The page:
Production bottlenecks also threatened, as popular newspapers and magazines vastly increased in circulation (the Christmas 1882 edition of the Illustrated London News claimed 425,000 impressions). Steam-powered equipment such as Koenig’s pioneering cylinder presses installed at The Times in 1814 provided part of the answer.

Another key development was the invention in the 1820s of the ‘stereotype’. Once a page of type and image blocks was assembled, a mould was made from it using plaster of Paris, and from this could be cast a number of exact duplicates, so a room full of presses could work in parallel to duplicate the page.

(This is the origin of our metaphorical use of ‘stereotype’ to mean an unexamined opinion, and we give a similar use to the French word for the same technology — cliché.)

Photography helps, then replaces the engraver

In the late nineteenth century, photographic processes began to affect printing. In 1860 Thomas Bolton devised a method of contact-printing from a photographic negative onto a whitened woodblock coated with a silver nitrate solution. Fixed with thiosulphate, this gave the engraver an exact reference for what parts of the block to cut away.

From the 1880s onwards, ‘process engraving’ began to replace the role of those engravers whose job had been simply to translate artists’ drawings into printable blocks. Zinc plates, coated with a light-sensitive emulsion, were contact-printed from photographic negatives made from the original drawings. After the emulsion was developed, the plate was etched in nitric acid, and the non-printing areas corroded back. By nailing the plate to a block to raise it to the same height as type matter, it could be used directly in printing, or a stereotype cast from it.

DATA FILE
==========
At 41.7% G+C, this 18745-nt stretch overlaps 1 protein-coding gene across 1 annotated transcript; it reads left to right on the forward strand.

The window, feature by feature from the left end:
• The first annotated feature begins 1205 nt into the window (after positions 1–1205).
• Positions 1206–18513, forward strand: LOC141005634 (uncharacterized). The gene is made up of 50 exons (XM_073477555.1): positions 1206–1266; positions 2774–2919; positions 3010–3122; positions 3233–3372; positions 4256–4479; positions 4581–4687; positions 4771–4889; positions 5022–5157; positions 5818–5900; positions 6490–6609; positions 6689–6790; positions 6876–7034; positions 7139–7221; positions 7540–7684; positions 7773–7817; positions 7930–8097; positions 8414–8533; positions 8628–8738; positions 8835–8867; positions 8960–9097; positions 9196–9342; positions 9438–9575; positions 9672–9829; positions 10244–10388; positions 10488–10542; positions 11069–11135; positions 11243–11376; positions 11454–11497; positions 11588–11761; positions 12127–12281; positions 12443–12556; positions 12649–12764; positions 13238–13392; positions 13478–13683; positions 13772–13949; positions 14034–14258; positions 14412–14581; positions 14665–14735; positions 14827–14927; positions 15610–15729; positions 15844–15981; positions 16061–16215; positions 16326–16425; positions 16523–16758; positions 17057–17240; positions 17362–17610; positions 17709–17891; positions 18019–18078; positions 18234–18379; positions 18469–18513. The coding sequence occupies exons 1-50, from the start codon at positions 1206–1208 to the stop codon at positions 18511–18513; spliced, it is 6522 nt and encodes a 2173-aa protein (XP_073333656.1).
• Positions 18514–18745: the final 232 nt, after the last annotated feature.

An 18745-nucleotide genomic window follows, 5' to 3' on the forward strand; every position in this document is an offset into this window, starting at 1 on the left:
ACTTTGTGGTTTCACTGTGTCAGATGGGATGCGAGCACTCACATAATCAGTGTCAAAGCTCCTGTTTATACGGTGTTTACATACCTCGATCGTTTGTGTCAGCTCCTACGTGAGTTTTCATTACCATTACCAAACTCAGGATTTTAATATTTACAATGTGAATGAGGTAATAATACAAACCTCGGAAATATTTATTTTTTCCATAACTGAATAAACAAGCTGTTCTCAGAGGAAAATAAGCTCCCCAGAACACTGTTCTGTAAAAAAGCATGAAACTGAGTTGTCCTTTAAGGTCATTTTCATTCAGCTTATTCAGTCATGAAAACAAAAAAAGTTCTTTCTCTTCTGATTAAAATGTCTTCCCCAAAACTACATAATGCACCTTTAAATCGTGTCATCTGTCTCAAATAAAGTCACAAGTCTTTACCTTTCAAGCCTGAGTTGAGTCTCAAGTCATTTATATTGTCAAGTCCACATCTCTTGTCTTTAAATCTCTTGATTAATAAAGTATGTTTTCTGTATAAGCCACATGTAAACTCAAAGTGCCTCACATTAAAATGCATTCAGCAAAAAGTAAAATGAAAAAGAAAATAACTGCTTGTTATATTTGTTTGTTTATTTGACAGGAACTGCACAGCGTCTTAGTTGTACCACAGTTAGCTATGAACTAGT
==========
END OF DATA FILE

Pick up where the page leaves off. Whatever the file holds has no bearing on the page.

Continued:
Process engraving gave the pen-and-ink illustrator direct control over the printing surface. It also meant an artist could produce a more detailed illustration by drawing at a larger scale than the final print would appear: the scaling could be done when the photographic negative was shot.

This photo-chemical method for making artists’ drawings printable was later elaborated into a method to allow photographs themselves to be reproduced using zinc half-tone blocks — but the role of photography in print lies outside the scope of this publication.

Suggested further reading

David M Sander, Wood Engraving, an adventure in printmaking. 1979. Peter Owen, London.

Michael Twyman, Printing 1770—1970, an illustrated history of its development and uses in England. 1970, Eyre & Spottiswoode, London.

(The Encyclopedia Britannica also has several informative articles under the headings of Printing and Printmaking, and the names of the individual processes described here.)